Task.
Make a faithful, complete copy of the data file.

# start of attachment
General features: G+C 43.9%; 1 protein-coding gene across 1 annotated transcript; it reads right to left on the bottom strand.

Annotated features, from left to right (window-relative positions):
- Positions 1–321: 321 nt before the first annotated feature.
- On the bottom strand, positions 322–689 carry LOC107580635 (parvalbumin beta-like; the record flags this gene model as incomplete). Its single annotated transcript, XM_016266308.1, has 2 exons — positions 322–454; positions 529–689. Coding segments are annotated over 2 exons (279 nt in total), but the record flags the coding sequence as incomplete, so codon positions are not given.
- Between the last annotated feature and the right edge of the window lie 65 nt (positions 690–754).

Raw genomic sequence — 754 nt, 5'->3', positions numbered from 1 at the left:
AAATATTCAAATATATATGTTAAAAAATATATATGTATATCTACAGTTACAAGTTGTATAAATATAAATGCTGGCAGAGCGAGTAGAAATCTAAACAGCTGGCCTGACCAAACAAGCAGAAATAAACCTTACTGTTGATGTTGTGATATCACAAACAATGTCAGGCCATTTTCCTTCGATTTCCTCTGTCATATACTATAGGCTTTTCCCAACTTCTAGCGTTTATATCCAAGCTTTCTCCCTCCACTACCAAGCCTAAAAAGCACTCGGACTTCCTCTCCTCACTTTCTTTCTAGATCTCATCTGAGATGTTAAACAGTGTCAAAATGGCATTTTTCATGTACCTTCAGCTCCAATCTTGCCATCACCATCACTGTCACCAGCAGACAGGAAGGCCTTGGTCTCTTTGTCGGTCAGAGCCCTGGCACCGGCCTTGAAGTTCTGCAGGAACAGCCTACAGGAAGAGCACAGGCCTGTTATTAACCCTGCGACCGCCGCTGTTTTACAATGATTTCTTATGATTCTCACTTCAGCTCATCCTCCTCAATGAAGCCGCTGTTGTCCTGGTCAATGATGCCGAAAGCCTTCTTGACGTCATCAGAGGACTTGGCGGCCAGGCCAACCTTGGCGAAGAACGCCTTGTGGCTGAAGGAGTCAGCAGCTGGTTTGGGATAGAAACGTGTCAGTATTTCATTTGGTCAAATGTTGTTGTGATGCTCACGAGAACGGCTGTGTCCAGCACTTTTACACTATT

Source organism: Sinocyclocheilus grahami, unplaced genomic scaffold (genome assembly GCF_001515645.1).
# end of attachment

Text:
General features: G+C 43.9%; 1 protein-coding gene across 1 annotated transcript; it reads right to left on the bottom strand.

Annotated features, from left to right (window-relative positions):
- Positions 1–321: 321 nt before the first annotated feature.
- On the bottom strand, positions 322–689 carry LOC107580635 (parvalbumin beta-like; the record flags this gene model as incomplete). Its single annotated transcript, XM_016266308.1, has 2 exons — positions 322–454; positions 529–689. Coding segments are annotated over 2 exons (279 nt in total), but the record flags the coding sequence as incomplete, so codon positions are not given.
- Between the last annotated feature and the right edge of the window lie 65 nt (positions 690–754).

Raw genomic sequence — 754 nt, 5'->3', positions numbered from 1 at the left:
AAATATTCAAATATATATGTTAAAAAATATATATGTATATCTACAGTTACAAGTTGTATAAATATAAATGCTGGCAGAGCGAGTAGAAATCTAAACAGCTGGCCTGACCAAACAAGCAGAAATAAACCTTACTGTTGATGTTGTGATATCACAAACAATGTCAGGCCATTTTCCTTCGATTTCCTCTGTCATATACTATAGGCTTTTCCCAACTTCTAGCGTTTATATCCAAGCTTTCTCCCTCCACTACCAAGCCTAAAAAGCACTCGGACTTCCTCTCCTCACTTTCTTTCTAGATCTCATCTGAGATGTTAAACAGTGTCAAAATGGCATTTTTCATGTACCTTCAGCTCCAATCTTGCCATCACCATCACTGTCACCAGCAGACAGGAAGGCCTTGGTCTCTTTGTCGGTCAGAGCCCTGGCACCGGCCTTGAAGTTCTGCAGGAACAGCCTACAGGAAGAGCACAGGCCTGTTATTAACCCTGCGACCGCCGCTGTTTTACAATGATTTCTTATGATTCTCACTTCAGCTCATCCTCCTCAATGAAGCCGCTGTTGTCCTGGTCAATGATGCCGAAAGCCTTCTTGACGTCATCAGAGGACTTGGCGGCCAGGCCAACCTTGGCGAAGAACGCCTTGTGGCTGAAGGAGTCAGCAGCTGGTTTGGGATAGAAACGTGTCAGTATTTCATTTGGTCAAATGTTGTTGTGATGCTCACGAGAACGGCTGTGTCCAGCACTTTTACACTATT

Source organism: Sinocyclocheilus grahami, unplaced genomic scaffold (genome assembly GCF_001515645.1).